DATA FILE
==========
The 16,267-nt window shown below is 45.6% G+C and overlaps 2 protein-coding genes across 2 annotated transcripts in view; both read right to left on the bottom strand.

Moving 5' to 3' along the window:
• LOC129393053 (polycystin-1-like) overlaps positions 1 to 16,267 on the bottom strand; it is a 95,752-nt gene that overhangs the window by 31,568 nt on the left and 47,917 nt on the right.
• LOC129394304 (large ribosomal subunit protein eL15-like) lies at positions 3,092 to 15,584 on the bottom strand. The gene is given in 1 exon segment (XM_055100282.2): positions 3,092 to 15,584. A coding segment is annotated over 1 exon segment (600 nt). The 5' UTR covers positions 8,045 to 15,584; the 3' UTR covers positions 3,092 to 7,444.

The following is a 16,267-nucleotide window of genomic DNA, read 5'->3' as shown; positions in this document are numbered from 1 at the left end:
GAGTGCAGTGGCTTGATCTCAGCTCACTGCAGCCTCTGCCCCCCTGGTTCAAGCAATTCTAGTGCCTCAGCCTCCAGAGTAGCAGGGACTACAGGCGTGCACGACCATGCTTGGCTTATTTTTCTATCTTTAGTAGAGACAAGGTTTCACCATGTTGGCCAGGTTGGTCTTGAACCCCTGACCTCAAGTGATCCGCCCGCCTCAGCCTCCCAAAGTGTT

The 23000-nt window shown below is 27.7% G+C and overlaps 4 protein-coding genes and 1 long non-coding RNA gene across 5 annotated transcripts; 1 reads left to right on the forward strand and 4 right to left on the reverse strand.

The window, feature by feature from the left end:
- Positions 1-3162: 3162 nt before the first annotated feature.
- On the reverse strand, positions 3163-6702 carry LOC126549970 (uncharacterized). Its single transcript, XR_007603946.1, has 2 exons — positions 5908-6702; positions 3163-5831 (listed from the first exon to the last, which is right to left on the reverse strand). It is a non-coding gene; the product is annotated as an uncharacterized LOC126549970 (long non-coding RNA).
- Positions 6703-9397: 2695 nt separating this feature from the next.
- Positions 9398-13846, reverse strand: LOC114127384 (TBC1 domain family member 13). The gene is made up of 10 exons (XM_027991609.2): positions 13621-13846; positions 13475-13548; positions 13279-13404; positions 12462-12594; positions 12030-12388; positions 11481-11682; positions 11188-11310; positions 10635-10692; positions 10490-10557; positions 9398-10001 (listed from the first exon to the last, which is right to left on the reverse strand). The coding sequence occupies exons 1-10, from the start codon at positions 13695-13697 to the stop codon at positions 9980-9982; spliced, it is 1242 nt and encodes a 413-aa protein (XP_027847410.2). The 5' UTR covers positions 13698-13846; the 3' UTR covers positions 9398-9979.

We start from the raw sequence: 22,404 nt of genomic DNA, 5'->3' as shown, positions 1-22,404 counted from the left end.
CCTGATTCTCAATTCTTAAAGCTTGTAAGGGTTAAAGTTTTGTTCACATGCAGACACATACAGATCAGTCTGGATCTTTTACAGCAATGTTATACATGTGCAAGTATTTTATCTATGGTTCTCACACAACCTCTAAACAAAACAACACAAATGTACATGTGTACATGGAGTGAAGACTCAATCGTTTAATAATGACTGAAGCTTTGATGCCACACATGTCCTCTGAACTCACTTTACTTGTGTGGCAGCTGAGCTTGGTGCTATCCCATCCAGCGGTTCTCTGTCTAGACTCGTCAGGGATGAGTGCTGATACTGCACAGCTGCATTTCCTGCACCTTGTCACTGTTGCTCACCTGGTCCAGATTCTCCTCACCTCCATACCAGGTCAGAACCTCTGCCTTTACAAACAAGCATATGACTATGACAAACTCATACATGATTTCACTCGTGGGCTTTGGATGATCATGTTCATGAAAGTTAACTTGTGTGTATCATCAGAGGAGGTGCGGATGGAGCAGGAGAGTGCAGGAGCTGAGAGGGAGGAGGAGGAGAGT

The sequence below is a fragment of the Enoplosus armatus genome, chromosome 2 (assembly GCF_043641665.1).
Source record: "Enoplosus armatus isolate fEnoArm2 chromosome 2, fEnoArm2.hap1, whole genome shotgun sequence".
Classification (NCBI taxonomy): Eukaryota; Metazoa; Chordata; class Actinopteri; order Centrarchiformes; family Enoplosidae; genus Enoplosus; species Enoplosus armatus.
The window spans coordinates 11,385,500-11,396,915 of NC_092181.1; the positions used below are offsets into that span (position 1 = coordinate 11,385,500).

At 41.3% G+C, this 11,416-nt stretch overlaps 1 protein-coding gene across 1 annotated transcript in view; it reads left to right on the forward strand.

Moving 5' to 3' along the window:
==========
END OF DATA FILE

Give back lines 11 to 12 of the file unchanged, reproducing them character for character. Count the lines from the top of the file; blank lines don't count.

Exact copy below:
- Positions 6703-9397: 2695 nt separating this feature from the next.
- Positions 9398-13846, reverse strand: LOC114127384 (TBC1 domain family member 13). The gene is made up of 10 exons (XM_027991609.2): positions 13621-13846; positions 13475-13548; positions 13279-13404; positions 12462-12594; positions 12030-12388; positions 11481-11682; positions 11188-11310; positions 10635-10692; positions 10490-10557; positions 9398-10001 (listed from the first exon to the last, which is right to left on the reverse strand). The coding sequence occupies exons 1-10, from the start codon at positions 13695-13697 to the stop codon at positions 9980-9982; spliced, it is 1242 nt and encodes a 413-aa protein (XP_027847410.2). The 5' UTR covers positions 13698-13846; the 3' UTR covers positions 9398-9979.